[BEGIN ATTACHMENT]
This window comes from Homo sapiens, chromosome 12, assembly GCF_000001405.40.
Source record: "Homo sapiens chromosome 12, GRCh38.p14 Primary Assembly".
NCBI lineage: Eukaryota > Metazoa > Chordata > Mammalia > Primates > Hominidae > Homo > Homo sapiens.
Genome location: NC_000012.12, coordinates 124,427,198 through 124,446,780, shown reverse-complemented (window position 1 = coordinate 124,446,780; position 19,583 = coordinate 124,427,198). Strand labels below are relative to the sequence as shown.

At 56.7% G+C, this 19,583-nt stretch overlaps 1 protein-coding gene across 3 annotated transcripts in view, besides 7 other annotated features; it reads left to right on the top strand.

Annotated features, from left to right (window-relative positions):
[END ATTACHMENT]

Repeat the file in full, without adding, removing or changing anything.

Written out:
This window comes from Homo sapiens, chromosome 12, assembly GCF_000001405.40.
Source record: "Homo sapiens chromosome 12, GRCh38.p14 Primary Assembly".
NCBI lineage: Eukaryota > Metazoa > Chordata > Mammalia > Primates > Hominidae > Homo > Homo sapiens.
Genome location: NC_000012.12, coordinates 124,427,198 through 124,446,780, shown reverse-complemented (window position 1 = coordinate 124,446,780; position 19,583 = coordinate 124,427,198). Strand labels below are relative to the sequence as shown.

At 56.7% G+C, this 19,583-nt stretch overlaps 1 protein-coding gene across 3 annotated transcripts in view, besides 7 other annotated features; it reads left to right on the top strand.

Annotated features, from left to right (window-relative positions):